The module is broadly divided into two main parts. Part One will develop students? conceptual understanding of the issues of democracy and democratisation. Part Two will focus on the definition and measurement of social capital as a relatively new political concept. It will also discuss and critically assess the role of social capital in facilitating and maintaining democracies across the post-communist region. The principal learning objectives of the module are (i) to endeavour to explain a varied pace of democratisation across the region from a social-capital perspective; and (ii) to address a controversy of perplexingly high levels of social capital (normally characteristic of good governance) accompanied by mal-functioning institutions of democracy in some East European regimes.


Part One: Democracy & Democratisation
  • Conceptualising `democracy?
  • Models of democracy (including electoral; il- and liberal types)
  • Understanding democratisation (as continuum)
  • Waves of democratisation
  • `Transition Paradigm?: questioning its rationale and relevance
  • How different are the post-communist transitions?
  • Factors facilitating transitions: historical; socio-economic, geopolitical and cultural dimensions
  • Conceptualising consolidation and failure: democracy `with adjectives? & other alternatives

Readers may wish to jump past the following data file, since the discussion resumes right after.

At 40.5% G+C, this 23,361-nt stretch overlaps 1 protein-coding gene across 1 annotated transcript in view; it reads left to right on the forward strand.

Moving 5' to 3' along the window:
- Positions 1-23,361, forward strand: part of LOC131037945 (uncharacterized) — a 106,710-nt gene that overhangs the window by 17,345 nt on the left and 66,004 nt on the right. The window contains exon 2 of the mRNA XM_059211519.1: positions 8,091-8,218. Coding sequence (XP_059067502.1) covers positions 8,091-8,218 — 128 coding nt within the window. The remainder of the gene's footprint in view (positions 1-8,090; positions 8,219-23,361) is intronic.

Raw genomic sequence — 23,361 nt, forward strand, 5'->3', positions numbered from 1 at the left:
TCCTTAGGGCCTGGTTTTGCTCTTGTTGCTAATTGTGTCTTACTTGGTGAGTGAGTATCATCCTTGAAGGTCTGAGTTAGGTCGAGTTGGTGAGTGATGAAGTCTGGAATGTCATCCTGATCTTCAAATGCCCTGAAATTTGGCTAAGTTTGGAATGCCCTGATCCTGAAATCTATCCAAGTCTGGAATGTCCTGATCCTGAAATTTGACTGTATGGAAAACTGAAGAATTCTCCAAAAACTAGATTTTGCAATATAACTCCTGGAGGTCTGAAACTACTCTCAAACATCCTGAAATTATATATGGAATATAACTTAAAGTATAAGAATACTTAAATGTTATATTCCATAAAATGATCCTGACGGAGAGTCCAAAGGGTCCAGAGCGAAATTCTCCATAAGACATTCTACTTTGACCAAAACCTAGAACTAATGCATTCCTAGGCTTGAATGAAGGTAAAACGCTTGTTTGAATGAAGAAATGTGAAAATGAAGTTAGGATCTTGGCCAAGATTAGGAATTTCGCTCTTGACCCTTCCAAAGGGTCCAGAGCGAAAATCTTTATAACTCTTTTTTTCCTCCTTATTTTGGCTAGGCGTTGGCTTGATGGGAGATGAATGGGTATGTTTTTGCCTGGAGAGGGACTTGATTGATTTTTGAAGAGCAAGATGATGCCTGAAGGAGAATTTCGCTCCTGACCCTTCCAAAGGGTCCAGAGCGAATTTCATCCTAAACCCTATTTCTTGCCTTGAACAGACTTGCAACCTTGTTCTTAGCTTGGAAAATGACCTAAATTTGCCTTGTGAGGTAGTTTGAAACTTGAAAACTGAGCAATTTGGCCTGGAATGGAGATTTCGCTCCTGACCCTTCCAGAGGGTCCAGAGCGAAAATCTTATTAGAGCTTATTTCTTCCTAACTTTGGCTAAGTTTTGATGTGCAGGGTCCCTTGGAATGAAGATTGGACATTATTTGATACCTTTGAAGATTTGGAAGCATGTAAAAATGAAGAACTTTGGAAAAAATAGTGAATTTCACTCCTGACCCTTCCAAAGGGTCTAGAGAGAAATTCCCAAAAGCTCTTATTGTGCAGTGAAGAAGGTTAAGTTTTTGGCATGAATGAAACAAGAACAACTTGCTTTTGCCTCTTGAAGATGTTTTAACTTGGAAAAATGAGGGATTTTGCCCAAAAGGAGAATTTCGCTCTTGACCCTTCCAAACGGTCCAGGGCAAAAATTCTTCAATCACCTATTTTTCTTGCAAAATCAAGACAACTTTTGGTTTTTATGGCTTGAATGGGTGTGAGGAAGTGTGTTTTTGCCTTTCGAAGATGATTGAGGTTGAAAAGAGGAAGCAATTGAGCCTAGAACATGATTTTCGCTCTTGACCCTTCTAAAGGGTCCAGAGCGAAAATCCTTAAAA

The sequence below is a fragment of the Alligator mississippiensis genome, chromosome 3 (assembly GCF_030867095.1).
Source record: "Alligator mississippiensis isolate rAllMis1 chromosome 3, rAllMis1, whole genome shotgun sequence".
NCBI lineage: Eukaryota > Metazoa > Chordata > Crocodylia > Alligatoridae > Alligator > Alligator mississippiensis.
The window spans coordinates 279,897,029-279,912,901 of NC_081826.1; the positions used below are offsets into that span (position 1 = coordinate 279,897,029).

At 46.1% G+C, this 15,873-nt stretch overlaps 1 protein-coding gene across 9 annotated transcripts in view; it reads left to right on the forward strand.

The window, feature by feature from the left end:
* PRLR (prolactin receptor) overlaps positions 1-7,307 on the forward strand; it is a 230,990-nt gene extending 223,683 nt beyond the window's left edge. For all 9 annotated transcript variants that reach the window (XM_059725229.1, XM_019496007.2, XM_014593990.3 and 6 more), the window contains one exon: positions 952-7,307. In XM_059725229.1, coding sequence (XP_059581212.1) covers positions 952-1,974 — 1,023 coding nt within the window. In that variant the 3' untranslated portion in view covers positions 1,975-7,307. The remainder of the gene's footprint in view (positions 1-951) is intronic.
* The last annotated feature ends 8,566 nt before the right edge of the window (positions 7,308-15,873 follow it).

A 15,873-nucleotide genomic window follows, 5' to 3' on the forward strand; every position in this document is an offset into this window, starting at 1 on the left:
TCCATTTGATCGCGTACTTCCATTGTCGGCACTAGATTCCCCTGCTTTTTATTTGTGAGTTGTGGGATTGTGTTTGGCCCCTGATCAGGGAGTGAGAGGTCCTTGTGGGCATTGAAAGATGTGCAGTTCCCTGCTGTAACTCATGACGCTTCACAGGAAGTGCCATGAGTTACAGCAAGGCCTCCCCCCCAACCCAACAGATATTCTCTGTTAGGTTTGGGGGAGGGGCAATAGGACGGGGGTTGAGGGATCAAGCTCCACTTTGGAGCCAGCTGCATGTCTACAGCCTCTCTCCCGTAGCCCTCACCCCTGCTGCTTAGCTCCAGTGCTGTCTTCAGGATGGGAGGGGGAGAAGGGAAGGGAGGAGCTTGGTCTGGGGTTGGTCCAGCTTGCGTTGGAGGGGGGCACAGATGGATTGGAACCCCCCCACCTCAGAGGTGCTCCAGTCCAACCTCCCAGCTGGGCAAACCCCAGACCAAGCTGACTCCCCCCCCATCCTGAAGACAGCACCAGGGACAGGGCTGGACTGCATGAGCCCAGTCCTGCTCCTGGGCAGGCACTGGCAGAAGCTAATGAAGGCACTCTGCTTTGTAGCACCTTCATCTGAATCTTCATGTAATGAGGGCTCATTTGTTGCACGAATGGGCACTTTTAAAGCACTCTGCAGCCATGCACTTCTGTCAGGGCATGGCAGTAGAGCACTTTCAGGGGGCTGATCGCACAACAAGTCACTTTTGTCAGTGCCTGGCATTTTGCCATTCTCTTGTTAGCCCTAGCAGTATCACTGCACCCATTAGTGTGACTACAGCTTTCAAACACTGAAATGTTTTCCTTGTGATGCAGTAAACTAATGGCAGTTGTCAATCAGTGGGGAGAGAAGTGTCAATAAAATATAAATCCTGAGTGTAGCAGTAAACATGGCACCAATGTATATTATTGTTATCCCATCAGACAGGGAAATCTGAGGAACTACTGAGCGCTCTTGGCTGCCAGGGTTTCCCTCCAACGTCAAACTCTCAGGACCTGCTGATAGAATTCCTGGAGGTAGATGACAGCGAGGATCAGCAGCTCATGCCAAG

• Part Two: The Role of Social Capital in Democratisation
  • Why Social Capital? Examining themes in the study of democratisation (state capacity, institutions; civil society, and international aid)
  • Competing theories of Social Capital
  • Measuring Social Capital (trust; networks; participation; cognitive awareness)
  • Taxonomy of social capital (e.g. bonding vs. bridging; positive vs. negative)
  • The workings of Social Capital: a paradox of Central and Eastern Europe
  • What is to be done? Discussion of the future of democracy in Eastern Europe

Module Skills

Skills Type Skills details
Application of Number There may be possible handling of collected published data for students¿ group projects. Additional support will be provided by the lecturer, if necessary.
Communication Students will learn how to present their ideas both verbally and in writing and how to assert themselves to advantage. They will understand the importance of information and clear communication and how to exploit these. They will know how to use the many sources of information available and how to use the most appropriate form of communication to the best advantage. They will learn to be clear and direct about aims and objectives. They will learn to consider only that which is relevant to the topic, focus and objectives of their argument or discussion. Seminars will be run in groups where oral discussion and presentations will form the main medium of teaching and the emphasis throughout the module will be on student participation and communication. Fellow students will be encouraged to question the paper-giver to critique their approach or to suggest areas for the development of the chosen topic; in turn each will discuss the contributions and ideas of the other.